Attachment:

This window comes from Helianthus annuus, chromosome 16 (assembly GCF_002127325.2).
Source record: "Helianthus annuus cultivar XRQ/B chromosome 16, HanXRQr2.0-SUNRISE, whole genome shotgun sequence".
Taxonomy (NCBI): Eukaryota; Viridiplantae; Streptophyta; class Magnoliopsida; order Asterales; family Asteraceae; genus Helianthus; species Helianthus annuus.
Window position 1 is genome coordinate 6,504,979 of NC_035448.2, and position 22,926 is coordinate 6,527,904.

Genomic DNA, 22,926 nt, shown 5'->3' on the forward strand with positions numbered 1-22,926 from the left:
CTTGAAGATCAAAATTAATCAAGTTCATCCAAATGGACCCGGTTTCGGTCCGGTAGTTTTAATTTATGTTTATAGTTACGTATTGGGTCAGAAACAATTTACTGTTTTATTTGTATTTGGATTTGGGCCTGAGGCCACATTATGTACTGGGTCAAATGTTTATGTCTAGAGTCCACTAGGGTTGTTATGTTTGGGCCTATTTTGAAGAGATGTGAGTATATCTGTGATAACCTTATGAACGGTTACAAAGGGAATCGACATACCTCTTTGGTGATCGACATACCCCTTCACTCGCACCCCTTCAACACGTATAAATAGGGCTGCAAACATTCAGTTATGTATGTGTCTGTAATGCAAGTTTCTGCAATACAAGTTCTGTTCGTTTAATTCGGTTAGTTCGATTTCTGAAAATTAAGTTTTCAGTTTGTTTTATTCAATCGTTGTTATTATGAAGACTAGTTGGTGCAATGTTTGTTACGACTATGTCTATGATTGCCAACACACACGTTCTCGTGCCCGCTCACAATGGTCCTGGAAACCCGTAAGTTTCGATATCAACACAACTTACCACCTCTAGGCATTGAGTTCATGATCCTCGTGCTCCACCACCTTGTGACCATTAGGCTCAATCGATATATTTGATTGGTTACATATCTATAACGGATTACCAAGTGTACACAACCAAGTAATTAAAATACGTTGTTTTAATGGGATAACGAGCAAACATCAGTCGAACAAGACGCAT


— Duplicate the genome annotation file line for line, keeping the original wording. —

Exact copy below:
This window comes from Helianthus annuus, chromosome 16 (assembly GCF_002127325.2).
Source record: "Helianthus annuus cultivar XRQ/B chromosome 16, HanXRQr2.0-SUNRISE, whole genome shotgun sequence".
Taxonomy (NCBI): Eukaryota; Viridiplantae; Streptophyta; class Magnoliopsida; order Asterales; family Asteraceae; genus Helianthus; species Helianthus annuus.
Window position 1 is genome coordinate 6,504,979 of NC_035448.2, and position 22,926 is coordinate 6,527,904.

Genomic DNA, 22,926 nt, shown 5'->3' on the forward strand with positions numbered 1-22,926 from the left:
CTTGAAGATCAAAATTAATCAAGTTCATCCAAATGGACCCGGTTTCGGTCCGGTAGTTTTAATTTATGTTTATAGTTACGTATTGGGTCAGAAACAATTTACTGTTTTATTTGTATTTGGATTTGGGCCTGAGGCCACATTATGTACTGGGTCAAATGTTTATGTCTAGAGTCCACTAGGGTTGTTATGTTTGGGCCTATTTTGAAGAGATGTGAGTATATCTGTGATAACCTTATGAACGGTTACAAAGGGAATCGACATACCTCTTTGGTGATCGACATACCCCTTCACTCGCACCCCTTCAACACGTATAAATAGGGCTGCAAACATTCAGTTATGTATGTGTCTGTAATGCAAGTTTCTGCAATACAAGTTCTGTTCGTTTAATTCGGTTAGTTCGATTTCTGAAAATTAAGTTTTCAGTTTGTTTTATTCAATCGTTGTTATTATGAAGACTAGTTGGTGCAATGTTTGTTACGACTATGTCTATGATTGCCAACACACACGTTCTCGTGCCCGCTCACAATGGTCCTGGAAACCCGTAAGTTTCGATATCAACACAACTTACCACCTCTAGGCATTGAGTTCATGATCCTCGTGCTCCACCACCTTGTGACCATTAGGCTCAATCGATATATTTGATTGGTTACATATCTATAACGGATTACCAAGTGTACACAACCAAGTAATTAAAATACGTTGTTTTAATGGGATAACGAGCAAACATCAGTCGAACAAGACGCAT